Documents Relating to New Zealand's Participation in the Second World War 1939–45: Volume III
13 March 1942
Reference Mr Nash's telegram [No. 207].
A general appreciation of the defence situation of this Dominion was contained in a telegram addressed by the Chief of the General Staff to the Military Liaison Officer, London, and repeated to you … [on] 28 February last. Though the appreciation given therein was stated as the personal opinion of the Chief of the General Staff, it does in fact represent the views of the Chiefs of the Naval and Air Staffs and is in general concurred in by us.page 237
2. It is noted that in your telegram no request is made for an appreciation of the naval defence problems, and it is assumed that this omission is due to the fact that naval defence is to a large extent now the responsibility of the United States Navy. It must be emphasised, however, that the most effective insurance against invasion is that given by naval forces, which should with adequate air support intercept any enemy expedition before it reaches New Zealand. Moreover, naval forces with adequate air cover must be the mainstay of our subsequent offensive, for which we should start to prepare now. The preparation of naval bases for the United States Pacific Fleet must therefore receive very high priority. Proposals for Auckland and Suva, including an estimate of the materials required, were furnished to you in a telegram from the New Zealand Naval Board No. 2223Z of 8 March,1 and a message from the Commonwealth Naval Board No. 1438Z of 3 March (amended by 2100 of 4 March) to the British Admiralty Delegation, Washington.2 The defences of Nandi are being investigated by the staffs of comanzac and the Australian Commonwealth Naval Board in collaboration, and proposals are contained in a message from the Commonwealth Naval Board to the British Admiralty Delegation, Washington, 0930Z of 9 March.3 Plans for Tongatabu have not yet been made pending a decision as to whether this will become, as we propose, a United States responsibility.4 As to equipment, the provision of additional auxiliary vessels is particularly urgent, and in this connection my telegram of 19 February [No. 200] refers.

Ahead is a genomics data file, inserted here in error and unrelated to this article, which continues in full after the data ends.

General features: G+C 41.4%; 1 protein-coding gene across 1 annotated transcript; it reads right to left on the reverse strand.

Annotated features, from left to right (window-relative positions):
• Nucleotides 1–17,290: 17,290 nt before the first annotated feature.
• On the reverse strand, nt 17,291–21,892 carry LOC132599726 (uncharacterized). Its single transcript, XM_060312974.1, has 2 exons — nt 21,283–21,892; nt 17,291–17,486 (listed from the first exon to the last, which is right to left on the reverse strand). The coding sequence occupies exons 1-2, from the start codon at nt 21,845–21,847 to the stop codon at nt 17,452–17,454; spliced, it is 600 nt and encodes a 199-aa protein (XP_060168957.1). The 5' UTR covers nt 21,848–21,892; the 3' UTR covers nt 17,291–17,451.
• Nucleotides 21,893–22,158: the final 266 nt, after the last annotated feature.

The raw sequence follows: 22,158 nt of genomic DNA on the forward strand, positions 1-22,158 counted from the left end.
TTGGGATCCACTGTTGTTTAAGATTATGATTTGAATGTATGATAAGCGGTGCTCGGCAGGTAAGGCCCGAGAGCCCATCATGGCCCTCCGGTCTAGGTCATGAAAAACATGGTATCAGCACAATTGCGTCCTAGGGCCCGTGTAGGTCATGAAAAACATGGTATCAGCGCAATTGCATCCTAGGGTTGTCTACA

3. In my telegram of 28 February the scale of enemy attack estimated by the Chief of the General Staff was two divisions. We do not consider this excessive. There can be no certainty it will not be exceeded in view of the fact that a greater proportion of the twenty-nine Japanese divisions or more in the South-West Pacific area may, having now completed their first task, be diverted for the attack on this area. The problem must therefore be approached from the point of view of doing the maximum possible to secure both Fiji and New Zealand as bases for a future offensive. The most convenient way of answering the questions on land and air defence which you ask in your telegram is to consider the army and air problems separately. Section II of this message will therefore deal with the army side and Section III with the air. There is an added Section IV giving a brief appreciation of the manpower situation.
1 Not published.
2 Not published.